Hospitals and health systems have developed governance committees to review and provide strategic guidance on moving quality forward. It is important for trustees to play a critical role in providing guidance, raising questions and moving forward an age-friendly health system — one that will care for them someday.

We encourage hospitals and health systems to join us in deploying the 4Ms Framework and embracing age-friendly care. The benefits of joining this movement include:

  • Redeploying and prioritizing existing hospital/health system resources.
  • Supporting your health organization’s mission, vision and values.
  • Putting your organization ahead of the curve in preparing for the impending market shift.
  • Achieving “Age-Friendly Health System Participant” or “Committed to Care Excellence” recognition.

Age-Friendly Recognition

The first AHA Age-Friendly Health Systems action community concluded in early April, with 75 teams achieving “age-friendly” recognition. This cohort of 184 health care teams and 12 allied associations worked simultaneously to implement the 4Ms and provide high-quality care that meets the unique needs of older adults. One care team participating designed a telehealth visit template that includes the 4Ms and is used through a virtual telehealth clinic. At another participating organization, nursing staff are spending time digging deep into the 4Ms, which is improving patient satisfaction and the discharge process.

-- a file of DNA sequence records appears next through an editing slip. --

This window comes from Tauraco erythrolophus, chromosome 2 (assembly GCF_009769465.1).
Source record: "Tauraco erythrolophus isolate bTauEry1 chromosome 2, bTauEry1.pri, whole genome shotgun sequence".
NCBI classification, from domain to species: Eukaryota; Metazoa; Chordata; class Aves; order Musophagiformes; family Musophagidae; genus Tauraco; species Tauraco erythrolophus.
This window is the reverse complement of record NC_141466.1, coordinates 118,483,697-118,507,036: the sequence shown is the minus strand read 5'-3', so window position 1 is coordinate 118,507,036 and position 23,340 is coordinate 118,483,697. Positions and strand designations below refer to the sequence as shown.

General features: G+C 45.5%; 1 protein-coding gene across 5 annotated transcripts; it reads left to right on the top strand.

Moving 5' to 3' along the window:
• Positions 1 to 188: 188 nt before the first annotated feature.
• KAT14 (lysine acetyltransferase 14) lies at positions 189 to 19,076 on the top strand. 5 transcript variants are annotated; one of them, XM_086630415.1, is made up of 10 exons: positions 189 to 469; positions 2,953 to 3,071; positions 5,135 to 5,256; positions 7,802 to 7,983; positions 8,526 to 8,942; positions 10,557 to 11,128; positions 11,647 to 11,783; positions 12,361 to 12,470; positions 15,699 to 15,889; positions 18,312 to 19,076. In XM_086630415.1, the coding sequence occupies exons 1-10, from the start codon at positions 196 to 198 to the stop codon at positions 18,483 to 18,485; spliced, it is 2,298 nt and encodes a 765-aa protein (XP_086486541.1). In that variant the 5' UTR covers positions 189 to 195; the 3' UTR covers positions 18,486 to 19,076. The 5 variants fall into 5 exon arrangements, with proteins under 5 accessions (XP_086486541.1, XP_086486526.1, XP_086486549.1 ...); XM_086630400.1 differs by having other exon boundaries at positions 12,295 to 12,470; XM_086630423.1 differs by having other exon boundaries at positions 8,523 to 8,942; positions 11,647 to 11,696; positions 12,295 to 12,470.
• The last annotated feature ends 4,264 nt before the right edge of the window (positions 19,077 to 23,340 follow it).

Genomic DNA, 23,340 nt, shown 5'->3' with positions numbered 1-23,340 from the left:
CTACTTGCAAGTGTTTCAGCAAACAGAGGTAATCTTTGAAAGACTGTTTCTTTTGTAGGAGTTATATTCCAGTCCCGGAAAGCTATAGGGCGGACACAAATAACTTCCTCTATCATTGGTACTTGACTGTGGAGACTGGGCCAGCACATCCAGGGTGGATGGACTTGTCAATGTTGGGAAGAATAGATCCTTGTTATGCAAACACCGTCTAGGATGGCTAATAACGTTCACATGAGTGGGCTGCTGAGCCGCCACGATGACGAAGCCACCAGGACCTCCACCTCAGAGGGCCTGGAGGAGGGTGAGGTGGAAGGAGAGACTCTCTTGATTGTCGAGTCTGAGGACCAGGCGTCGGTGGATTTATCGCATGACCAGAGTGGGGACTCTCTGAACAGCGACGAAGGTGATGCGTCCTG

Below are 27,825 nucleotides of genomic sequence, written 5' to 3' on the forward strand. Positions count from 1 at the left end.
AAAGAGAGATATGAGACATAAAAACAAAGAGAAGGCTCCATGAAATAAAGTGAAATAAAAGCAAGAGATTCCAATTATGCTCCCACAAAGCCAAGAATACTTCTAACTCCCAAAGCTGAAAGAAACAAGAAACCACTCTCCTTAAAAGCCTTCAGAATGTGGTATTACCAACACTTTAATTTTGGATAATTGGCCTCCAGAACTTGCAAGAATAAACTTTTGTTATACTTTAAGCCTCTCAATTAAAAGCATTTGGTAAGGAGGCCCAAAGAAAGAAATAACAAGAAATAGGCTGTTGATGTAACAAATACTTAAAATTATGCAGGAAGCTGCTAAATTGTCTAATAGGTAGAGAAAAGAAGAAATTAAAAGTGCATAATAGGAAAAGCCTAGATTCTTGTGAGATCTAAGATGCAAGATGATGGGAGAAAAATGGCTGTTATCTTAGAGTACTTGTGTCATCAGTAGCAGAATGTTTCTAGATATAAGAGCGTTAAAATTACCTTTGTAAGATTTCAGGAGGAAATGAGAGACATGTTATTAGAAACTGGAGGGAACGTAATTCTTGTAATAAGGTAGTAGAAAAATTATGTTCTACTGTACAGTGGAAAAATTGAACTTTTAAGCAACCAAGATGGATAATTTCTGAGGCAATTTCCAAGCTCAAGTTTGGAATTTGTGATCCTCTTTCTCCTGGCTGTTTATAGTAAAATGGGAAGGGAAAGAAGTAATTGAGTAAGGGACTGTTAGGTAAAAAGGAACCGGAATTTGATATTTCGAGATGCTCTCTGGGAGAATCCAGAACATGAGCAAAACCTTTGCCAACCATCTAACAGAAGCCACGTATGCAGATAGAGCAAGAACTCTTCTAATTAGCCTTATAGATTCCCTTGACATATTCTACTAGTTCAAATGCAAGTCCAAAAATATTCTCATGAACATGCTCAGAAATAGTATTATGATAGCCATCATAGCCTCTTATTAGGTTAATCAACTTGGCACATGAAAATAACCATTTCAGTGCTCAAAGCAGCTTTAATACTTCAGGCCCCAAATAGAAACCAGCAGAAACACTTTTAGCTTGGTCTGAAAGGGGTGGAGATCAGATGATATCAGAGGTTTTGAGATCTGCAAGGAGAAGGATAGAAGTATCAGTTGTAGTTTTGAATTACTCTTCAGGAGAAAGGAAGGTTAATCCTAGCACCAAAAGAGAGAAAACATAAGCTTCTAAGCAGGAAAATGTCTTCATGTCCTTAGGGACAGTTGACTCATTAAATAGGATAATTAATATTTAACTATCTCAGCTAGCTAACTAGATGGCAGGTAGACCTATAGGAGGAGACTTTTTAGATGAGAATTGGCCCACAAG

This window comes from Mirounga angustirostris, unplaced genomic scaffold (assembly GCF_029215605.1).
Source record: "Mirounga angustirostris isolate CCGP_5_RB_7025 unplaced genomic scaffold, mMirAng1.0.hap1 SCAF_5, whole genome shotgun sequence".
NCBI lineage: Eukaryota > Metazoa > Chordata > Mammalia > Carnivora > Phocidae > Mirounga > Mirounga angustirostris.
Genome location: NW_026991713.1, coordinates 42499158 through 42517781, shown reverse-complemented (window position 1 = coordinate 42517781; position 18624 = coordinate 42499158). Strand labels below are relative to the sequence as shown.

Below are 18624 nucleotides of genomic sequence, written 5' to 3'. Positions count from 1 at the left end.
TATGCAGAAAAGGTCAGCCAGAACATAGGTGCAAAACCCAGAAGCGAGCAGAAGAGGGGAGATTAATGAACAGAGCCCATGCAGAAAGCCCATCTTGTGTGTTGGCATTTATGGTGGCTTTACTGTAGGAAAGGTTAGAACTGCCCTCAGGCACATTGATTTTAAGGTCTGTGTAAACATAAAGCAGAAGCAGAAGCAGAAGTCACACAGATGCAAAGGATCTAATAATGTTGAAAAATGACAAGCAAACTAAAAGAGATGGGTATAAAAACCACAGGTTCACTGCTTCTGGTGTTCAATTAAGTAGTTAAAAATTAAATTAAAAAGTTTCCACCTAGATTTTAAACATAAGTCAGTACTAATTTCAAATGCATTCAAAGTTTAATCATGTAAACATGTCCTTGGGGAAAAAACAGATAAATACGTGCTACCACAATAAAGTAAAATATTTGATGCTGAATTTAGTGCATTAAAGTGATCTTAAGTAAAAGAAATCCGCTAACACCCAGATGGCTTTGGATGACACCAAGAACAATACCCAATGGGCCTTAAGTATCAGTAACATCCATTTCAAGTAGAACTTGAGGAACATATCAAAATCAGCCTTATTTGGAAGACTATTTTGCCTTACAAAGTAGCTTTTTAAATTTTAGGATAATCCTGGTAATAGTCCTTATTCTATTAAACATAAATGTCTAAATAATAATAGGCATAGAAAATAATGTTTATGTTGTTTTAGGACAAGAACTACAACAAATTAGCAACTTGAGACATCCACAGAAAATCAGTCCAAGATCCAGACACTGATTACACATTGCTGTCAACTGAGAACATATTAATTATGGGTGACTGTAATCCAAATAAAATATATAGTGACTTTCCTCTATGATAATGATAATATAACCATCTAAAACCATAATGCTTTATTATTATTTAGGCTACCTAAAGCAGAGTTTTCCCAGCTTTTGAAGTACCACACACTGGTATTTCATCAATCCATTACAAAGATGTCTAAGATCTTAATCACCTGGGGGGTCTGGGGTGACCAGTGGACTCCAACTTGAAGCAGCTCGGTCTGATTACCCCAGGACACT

The AHA will be hosting another Age-Friendly Health Systems action community in fall 2020.

To get involved, email You can learn more about the initiative and action community at

Marie Cleary–Fishman ( is vice president, clinical quality, at the American Hospital Association. Jay Bhatt, D.O., ( is a practicing internist and former chief medical officer at the American Hospital Association. Jonathan R. McKinney ( is director, office of the CMO and operations, at the American Hospital Association.

Please note that the views of the authors do not always reflect the views of the AHA.